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Mexico court rejects bid to scrap presidential vote

31 august 2012, 17:00
0
Mexico's electoral tribunal rejected Thursday a left-wing bid to overturn the presidential election win of Enrique Pena Nieto, as protesters shouted "fraud" and threw stones at the court, AFP reports.

One by one, the tribunal's seven judges rebuffed claims by leftist runner-up Andres Manuel Lopez Obrador that Pena Nieto's party bought millions of votes, exceeded campaign spending limits and received biased news coverage.

"The request to invalidate the election is groundless," court president Jose Alejandro Luna Ramos told a packed courtroom at the end of a session that lasted more than five hours.

The ruling clears the way for Pena Nieto to be formally declared president-elect and begin his six-year term on December 1, returning the Institutional Revolutionary Party (PRI) to power after a 12-year absence.

The PRI governed Mexico with an authoritarian hand for 71 years until it lost the 2000 presidential election, but Pena Nieto has promised to break with his party's nefarious past.

"It is time to begin a new phase of work in favor of Mexico," he wrote on Twitter after the ruling. "We move forward. Through dialogue, understanding and agreements, we move together for the unity and greatness of Mexico."

Lopez Obrador, backed by the Progressive Movement coalition, has accused the PRI of returning to its old ways in order to secure Pena Nieto's victory in the July 1 election.

"It is better to invalidate the election. Not doing so is attacking democracy and opting for corruption," Lopez Obrador, a former Mexico City mayor, tweeted hours before the ruling.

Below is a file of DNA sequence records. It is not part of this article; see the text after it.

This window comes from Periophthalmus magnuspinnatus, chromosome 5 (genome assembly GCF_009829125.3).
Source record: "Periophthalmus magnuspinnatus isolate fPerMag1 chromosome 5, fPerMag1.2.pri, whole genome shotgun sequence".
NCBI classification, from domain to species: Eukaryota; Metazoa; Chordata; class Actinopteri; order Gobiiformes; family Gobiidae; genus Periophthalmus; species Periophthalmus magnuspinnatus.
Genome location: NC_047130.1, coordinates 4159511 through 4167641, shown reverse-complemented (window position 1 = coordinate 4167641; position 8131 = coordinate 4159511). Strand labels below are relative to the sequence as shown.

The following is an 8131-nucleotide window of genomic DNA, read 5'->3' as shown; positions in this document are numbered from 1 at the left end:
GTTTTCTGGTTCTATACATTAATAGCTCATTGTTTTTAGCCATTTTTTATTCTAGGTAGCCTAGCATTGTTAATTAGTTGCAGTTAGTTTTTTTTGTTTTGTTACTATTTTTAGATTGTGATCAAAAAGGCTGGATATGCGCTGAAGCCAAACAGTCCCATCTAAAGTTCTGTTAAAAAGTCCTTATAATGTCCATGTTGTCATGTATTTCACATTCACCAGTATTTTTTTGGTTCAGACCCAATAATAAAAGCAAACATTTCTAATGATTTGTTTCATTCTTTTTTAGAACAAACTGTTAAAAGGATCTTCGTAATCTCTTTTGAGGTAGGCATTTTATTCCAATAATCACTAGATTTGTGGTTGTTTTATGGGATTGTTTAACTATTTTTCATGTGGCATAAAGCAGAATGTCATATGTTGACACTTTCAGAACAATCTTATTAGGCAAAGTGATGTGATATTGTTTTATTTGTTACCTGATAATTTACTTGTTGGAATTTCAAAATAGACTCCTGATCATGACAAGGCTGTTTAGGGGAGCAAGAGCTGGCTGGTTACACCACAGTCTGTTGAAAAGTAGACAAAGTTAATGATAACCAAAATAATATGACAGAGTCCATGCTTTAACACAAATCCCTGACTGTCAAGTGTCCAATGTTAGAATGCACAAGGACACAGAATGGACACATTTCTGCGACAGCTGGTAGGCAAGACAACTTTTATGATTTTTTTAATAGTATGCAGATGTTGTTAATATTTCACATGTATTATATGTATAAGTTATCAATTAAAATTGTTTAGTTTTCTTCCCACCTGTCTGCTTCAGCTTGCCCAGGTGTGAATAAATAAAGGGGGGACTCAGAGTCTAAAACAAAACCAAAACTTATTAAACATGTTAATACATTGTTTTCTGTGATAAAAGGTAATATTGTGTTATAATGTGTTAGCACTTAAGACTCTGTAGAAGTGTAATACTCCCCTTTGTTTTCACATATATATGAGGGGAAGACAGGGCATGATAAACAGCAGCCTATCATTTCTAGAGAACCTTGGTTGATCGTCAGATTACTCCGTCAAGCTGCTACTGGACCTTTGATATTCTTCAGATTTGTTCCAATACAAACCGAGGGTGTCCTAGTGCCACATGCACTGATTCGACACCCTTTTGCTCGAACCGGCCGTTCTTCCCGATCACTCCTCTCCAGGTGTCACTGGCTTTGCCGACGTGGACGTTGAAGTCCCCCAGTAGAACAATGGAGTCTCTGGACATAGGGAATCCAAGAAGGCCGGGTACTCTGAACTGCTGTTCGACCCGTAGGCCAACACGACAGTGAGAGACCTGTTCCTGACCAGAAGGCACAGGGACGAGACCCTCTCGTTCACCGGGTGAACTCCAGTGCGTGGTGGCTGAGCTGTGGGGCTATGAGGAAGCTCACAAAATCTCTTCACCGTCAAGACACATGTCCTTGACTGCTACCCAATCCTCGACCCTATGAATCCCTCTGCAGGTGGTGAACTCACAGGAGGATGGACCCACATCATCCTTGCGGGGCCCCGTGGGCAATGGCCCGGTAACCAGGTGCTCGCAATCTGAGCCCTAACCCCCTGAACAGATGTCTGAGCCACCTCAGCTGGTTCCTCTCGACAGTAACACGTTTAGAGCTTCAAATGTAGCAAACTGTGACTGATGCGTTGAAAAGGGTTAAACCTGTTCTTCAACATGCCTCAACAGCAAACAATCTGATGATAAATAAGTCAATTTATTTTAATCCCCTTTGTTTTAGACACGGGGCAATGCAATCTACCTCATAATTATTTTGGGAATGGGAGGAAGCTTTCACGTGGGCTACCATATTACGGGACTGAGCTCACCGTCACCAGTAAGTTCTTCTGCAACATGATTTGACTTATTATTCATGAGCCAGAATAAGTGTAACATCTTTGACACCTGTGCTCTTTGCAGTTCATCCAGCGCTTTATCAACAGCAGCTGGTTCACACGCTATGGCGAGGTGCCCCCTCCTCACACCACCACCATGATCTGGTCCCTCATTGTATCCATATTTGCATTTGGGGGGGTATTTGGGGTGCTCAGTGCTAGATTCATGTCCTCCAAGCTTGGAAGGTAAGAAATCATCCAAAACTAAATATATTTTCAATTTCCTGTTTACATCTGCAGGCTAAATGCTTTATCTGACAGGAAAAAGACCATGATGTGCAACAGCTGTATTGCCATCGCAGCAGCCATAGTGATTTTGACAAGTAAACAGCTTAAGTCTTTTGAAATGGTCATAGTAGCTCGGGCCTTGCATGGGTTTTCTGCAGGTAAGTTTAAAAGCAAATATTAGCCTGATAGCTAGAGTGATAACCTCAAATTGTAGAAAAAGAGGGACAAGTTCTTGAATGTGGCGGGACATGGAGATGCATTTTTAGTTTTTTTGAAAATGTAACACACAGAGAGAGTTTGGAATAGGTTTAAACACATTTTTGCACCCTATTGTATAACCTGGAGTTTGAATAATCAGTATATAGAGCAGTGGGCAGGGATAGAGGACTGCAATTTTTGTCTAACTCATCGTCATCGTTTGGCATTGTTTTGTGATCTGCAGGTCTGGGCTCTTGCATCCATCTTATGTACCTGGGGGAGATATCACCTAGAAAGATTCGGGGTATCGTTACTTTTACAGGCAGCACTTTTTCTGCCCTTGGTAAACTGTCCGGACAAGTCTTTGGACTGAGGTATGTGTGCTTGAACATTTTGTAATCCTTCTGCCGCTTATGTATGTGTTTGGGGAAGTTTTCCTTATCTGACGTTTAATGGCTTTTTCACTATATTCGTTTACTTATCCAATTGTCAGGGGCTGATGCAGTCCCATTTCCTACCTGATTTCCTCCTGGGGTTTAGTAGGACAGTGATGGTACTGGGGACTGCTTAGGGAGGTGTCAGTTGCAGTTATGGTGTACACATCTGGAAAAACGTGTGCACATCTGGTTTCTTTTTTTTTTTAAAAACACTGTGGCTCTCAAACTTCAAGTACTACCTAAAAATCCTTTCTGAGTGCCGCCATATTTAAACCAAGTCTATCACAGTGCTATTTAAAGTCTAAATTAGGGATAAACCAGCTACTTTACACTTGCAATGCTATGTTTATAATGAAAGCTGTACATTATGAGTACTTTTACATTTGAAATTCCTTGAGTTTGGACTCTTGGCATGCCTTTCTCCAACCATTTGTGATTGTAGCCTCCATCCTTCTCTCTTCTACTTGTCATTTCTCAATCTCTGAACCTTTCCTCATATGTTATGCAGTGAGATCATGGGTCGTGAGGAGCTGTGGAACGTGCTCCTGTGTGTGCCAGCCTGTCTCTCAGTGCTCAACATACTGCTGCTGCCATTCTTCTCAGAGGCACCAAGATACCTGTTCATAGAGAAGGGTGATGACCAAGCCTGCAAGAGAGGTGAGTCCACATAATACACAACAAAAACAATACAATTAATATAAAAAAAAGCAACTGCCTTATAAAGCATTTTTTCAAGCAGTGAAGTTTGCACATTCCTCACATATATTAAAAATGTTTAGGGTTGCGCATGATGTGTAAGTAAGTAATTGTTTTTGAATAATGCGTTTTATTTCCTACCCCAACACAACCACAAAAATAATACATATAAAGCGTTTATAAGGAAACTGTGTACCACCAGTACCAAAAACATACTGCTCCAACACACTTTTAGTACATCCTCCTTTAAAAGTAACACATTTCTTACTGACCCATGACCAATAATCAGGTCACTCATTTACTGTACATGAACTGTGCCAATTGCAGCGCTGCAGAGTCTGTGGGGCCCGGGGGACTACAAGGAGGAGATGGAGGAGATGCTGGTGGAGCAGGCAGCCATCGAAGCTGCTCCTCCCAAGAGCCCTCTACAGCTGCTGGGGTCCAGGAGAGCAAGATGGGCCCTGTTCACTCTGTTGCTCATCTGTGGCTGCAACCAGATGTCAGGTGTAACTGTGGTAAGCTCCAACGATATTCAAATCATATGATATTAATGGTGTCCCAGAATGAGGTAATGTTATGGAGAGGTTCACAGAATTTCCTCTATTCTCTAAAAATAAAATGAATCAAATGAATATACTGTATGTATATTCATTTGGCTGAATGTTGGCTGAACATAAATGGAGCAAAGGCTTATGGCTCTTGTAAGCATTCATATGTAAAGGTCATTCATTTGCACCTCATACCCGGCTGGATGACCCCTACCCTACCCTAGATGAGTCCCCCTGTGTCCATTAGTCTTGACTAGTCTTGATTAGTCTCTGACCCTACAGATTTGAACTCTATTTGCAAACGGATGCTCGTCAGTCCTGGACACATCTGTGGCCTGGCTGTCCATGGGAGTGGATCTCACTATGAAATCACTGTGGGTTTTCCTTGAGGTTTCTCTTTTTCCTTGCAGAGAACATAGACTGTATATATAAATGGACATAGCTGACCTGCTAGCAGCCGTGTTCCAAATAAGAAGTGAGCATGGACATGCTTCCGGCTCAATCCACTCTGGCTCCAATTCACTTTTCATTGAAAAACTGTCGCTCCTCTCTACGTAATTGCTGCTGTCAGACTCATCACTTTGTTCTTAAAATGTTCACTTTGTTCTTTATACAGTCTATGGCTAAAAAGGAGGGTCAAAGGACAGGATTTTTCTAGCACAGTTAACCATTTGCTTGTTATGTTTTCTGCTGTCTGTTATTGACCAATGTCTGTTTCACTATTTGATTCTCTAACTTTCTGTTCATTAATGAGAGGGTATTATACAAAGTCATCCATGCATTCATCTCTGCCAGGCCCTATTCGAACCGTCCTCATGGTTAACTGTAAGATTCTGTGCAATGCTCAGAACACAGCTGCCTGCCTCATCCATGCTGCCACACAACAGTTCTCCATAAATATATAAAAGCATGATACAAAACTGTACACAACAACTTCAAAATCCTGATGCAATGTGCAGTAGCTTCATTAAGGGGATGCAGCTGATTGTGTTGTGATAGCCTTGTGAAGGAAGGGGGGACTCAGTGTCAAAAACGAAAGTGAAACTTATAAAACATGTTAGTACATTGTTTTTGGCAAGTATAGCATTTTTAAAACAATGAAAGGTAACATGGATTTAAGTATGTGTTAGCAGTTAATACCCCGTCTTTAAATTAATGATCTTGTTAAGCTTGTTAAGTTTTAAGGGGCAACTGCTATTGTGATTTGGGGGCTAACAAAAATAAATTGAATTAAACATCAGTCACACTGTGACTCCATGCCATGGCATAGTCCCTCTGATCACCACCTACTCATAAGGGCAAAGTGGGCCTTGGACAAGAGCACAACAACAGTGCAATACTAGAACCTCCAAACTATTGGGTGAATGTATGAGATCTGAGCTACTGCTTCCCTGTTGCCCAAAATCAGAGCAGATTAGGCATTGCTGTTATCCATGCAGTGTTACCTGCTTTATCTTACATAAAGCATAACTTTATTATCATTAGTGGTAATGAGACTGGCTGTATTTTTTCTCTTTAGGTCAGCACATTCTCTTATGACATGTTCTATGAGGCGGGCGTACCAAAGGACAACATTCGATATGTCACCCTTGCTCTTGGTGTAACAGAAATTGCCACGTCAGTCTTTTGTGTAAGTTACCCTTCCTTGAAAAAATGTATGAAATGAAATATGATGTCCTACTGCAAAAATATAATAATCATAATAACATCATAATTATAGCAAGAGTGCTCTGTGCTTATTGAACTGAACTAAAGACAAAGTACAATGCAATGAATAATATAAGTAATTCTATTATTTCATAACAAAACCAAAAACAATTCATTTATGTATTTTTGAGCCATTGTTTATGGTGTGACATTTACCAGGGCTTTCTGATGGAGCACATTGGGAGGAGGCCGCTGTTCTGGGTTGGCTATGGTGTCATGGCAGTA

Lopez Obrador's campaign manager Ricardo Monreal denounced the judges as a "band of scoundrels" as it became clear that they would reject the challenge.

Outside the court, some 300 protesters shouted "Mexico without the PRI," brought down barriers and threw water bottles, corncobs and stones toward the court, as riot police watched passively.

Pena Nieto, who has rejected his opponent's allegations, won the election with 38.2 percent of the vote compared to 31.6 percent for Lopez Obrador, who lost by 3.3 million ballots.

"We had free and genuine elections," said Judge Salvador Olimpo Nava Gomar. "Mexico will have a president elected by the people, the citizen Enrique Pena Nieto."

Lopez Obrador claimed that the PRI bought five million votes, including by distributing gift cards for a retail store. His coalition also charged that children were sent to polling stations to check how people voted.

"There is no proof of vote-buying, there is no proof of coercion," said Judge Flavio Galvan Rivera.

Before the ruling, PRI officials called on opponents to end the squabbling.

"People are fed up with the fight between political parties and candidates," said Sebastian Lerdo de Tejada, the PRI's representative at the Federal Electoral Institute, the body that organizes elections.

Lopez Obrador ran for president in the previous election of 2006 and never recognized those results after he lost to Felipe Calderon, of the conservative National Action Party (PAN), by a mere 0.06 percentage points.

He led massive protests but was unable to change the outcome.

Pena Nieto will inherit from Calderon a brutal drug war that has left more than 50,000 people dead since 2006. Calderon did not run due to term limits.

The movement #Yosoy132, which organized protests against Pena Nieto during this year's campaign, has warned that it will lead a "funeral (march) to bury democracy" following the court ruling.

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